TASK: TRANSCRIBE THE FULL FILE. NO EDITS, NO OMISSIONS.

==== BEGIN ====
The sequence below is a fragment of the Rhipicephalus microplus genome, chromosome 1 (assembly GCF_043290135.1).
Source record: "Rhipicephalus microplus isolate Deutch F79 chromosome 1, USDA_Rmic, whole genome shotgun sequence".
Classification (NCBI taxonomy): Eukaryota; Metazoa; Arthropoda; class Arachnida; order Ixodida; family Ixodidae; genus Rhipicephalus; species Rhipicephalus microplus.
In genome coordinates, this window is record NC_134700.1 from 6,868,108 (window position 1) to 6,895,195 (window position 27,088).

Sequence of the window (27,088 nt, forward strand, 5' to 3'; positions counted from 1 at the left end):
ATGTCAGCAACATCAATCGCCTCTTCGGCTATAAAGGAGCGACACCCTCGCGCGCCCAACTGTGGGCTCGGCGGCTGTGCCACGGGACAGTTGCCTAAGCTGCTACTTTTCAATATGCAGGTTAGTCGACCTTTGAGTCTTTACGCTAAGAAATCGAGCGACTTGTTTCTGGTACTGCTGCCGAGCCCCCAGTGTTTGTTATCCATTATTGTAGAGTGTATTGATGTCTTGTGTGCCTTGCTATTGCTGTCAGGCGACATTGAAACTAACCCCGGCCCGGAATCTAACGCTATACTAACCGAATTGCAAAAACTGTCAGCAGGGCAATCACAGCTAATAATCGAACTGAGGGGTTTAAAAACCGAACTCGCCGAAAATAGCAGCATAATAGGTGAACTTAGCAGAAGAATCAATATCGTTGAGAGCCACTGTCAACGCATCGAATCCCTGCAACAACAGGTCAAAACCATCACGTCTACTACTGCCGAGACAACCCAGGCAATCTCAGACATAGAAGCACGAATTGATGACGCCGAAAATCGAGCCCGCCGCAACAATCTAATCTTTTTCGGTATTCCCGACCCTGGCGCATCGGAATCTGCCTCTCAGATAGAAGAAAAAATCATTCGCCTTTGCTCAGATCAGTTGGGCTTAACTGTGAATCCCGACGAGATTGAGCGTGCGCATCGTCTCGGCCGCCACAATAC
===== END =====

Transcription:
The sequence below is a fragment of the Rhipicephalus microplus genome, chromosome 1 (assembly GCF_043290135.1).
Source record: "Rhipicephalus microplus isolate Deutch F79 chromosome 1, USDA_Rmic, whole genome shotgun sequence".
Classification (NCBI taxonomy): Eukaryota; Metazoa; Arthropoda; class Arachnida; order Ixodida; family Ixodidae; genus Rhipicephalus; species Rhipicephalus microplus.
In genome coordinates, this window is record NC_134700.1 from 6,868,108 (window position 1) to 6,895,195 (window position 27,088).

Sequence of the window (27,088 nt, forward strand, 5' to 3'; positions counted from 1 at the left end):
ATGTCAGCAACATCAATCGCCTCTTCGGCTATAAAGGAGCGACACCCTCGCGCGCCCAACTGTGGGCTCGGCGGCTGTGCCACGGGACAGTTGCCTAAGCTGCTACTTTTCAATATGCAGGTTAGTCGACCTTTGAGTCTTTACGCTAAGAAATCGAGCGACTTGTTTCTGGTACTGCTGCCGAGCCCCCAGTGTTTGTTATCCATTATTGTAGAGTGTATTGATGTCTTGTGTGCCTTGCTATTGCTGTCAGGCGACATTGAAACTAACCCCGGCCCGGAATCTAACGCTATACTAACCGAATTGCAAAAACTGTCAGCAGGGCAATCACAGCTAATAATCGAACTGAGGGGTTTAAAAACCGAACTCGCCGAAAATAGCAGCATAATAGGTGAACTTAGCAGAAGAATCAATATCGTTGAGAGCCACTGTCAACGCATCGAATCCCTGCAACAACAGGTCAAAACCATCACGTCTACTACTGCCGAGACAACCCAGGCAATCTCAGACATAGAAGCACGAATTGATGACGCCGAAAATCGAGCCCGCCGCAACAATCTAATCTTTTTCGGTATTCCCGACCCTGGCGCATCGGAATCTGCCTCTCAGATAGAAGAAAAAATCATTCGCCTTTGCTCAGATCAGTTGGGCTTAACTGTGAATCCCGACGAGATTGAGCGTGCGCATCGTCTCGGCCGCCACAATAC